I’m working on a film question and need a sample draft to help me understand better.

Step 1: Write a 250-word journal entry that addresses the following prompt:

Discuss the context in which “Birth of a Nation” was made. What was happening in the United States in 1914/1915, especially regarding race relations? What was the American filmmaking industry like at the time, especially regarding race relations?

Step 2: Cite at least 5 examples of racial stereotypes present in the film.

I have attached texts from the lesson to assist you and other discussion responses that may be helpful.
Here is a link to one of the articles in the lesson: https://www.thirteen.org/wnet/jimcrow/stories_even…2 attachmentsSlide 1 of 2

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UNFORMATTED ATTACHMENT PREVIEW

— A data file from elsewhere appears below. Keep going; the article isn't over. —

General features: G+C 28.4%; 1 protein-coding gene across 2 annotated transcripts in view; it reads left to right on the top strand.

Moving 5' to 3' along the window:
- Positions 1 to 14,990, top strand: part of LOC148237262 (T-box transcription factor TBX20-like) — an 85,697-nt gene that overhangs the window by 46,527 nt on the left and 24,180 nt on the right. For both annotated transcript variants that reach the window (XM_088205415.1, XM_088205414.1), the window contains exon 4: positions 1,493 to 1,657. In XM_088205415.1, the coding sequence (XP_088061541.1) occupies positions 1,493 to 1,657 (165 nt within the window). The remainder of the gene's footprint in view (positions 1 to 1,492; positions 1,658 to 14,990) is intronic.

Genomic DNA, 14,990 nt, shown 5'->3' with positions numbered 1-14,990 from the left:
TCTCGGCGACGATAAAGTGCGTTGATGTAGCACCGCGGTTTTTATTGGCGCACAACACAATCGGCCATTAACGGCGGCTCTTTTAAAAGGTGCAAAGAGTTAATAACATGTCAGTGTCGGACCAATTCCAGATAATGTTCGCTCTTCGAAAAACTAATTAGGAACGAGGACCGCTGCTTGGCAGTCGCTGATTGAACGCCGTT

Copyright © ${Date}. ${Publisher}. All rights reserved. 7 Pressurizing the Media Industry: Achievements and Limitations* This chapter1 focuses on a major series of attempts made over the period 1992–2002 to pressure the US television entertainment industry into more varied and richer representations of people of color. As well as the work of minority-ethnic advocacy groups, it addresses attempts by members of the professional guilds in Hollywood to create initiatives framed with the same goals in view.2 The focus on entertainment, rather than news, is not to downplay the importance of the latter for a democracy, especially a functioning multi-racial democracy. However, democracy belongs to the imagination and emotions as much as it does equally to reason and logical debate. If we cannot feel a multi-racial democracy we are very unlikely to plan it or even care much about it except in a purely defensive mode. Furthermore, at least within the USA, the appalling decline in the quality of television news – the public’s primary information source – means that for some time now the real, as opposed to the hypothetical or vaunted, contribution of the news media to democracy has turned nearly to water. Therefore efforts to address entertainment, while only part of the necessary movement of public opinion to develop more democracy-friendly media, were and are more urgent than ever. These efforts were not unprecedented. The NAACP (the National Association for the Advancement of Colored People) in its first decade protested Birth of a Nation, the 1915 feature film demeaning African Americans and glorifying the Ku Klux Klan, and the televised version of Amos ‘n’ Andy in the early 1950s. Noriega (2001) has provided a detailed account of how Latino activists protested the TV advertising campaign for the Frito Bandido in the 1960s, out of which emerged an independent Latino cinema movement. The 1981 New York City campaign against the shooting of the feature film Fort Apache, the Bronx, which framed Latino and Black residents of the Bronx as modern-day Apaches (thus succeeding in producing three different lampoons at once), was another significant moment in the generation of a media policy on ‘race’ by the public (Pérez, 1985). But during and after the last decade of the 20th century, the sustained level of protest and generation of specific practical proposals for effective change, was something new. In our view, this experience (continuing to the time of writing) is a very important one to assess – although, naturally, various individuals and groups will evaluate it in different ways – because of the global as well as national influence of US television, and because of its intimate interface with Hollywood’s equally influential film industry. The assessment needs to be critical, not in order to whip ourselves into an orgy of fatalism, but in order to hone the most intelligently devised approaches we can muster to reorient media industries in constructive and stimulating directions. So while we shall not be able to answer all of the questions we pose in the next paragraph, each one is important. Copyright © ${Date}. ${Publisher}. All rights reserved. The specificity of the USA needs acknowledging from the start. Many nations have culture ministries which frame cultural development policies, while in the USA, cultural policy on a mass level is developed by media corporations, and public support for the arts is frequently a football in a political contest between the puritanical conservative right on the one hand, and a whole spectrum of dissimilar but somewhat dissident positions on the other. How far does or even can the US experience of contesting industry practices represent a model for such goals elsewhere? Was the movement to challenge industry practices faced with inevitable structural limitations however successful it might prove in some directions? What would constitute necessary additional initiatives in complementary spheres of activity, such as education? Is the growth of national and international media oligopoly an institutionalized barrier to constructive change (McChesney, 1997), or do contemporary niche marketing and advertising strategies herald a diversification of media representation, at least for minority-ethnic groups with moderately affluent sectors (Tharp, 2001)? Are public service media more likely to be amenable to these shifts in direction? Media monitoring, discussed in the previous chapter, is one attempt at public influence over major media institutions, which can be used to address ‘racial’ and ethnic content, and beyond content, professional practices and procedures. We shall see that monitoring was also a significant element in the overall strategy minority-ethnic advocacy groups and some of the guilds adopted in Hollywood, but only in conjunction with other methods too. From 1992 through 2002, relations between minority-ethnic advocacy groups and the commercial television industry were mostly conflictual. We should state at the outset our view that while this strife was not unproductive, neither did it come close to improving the level or quality of screen representations, or of behind-the-screen employment, of people of color, such that US citizens, the TV industry, or the advocacy groups could or should feel remotely satisfied. Nonetheless, however we may evaluate them, these fairly sustained protests have in our view been far preferable to the previous decades of only intermittent public critique. For the first time the issue has been continually on the table through the advocacy groups’ assaults on the Hollywood citadel. They have begun to frame a media policy for the public in this arena. Yet to speak in terms of the industry as a citadel, accurately as it may convey the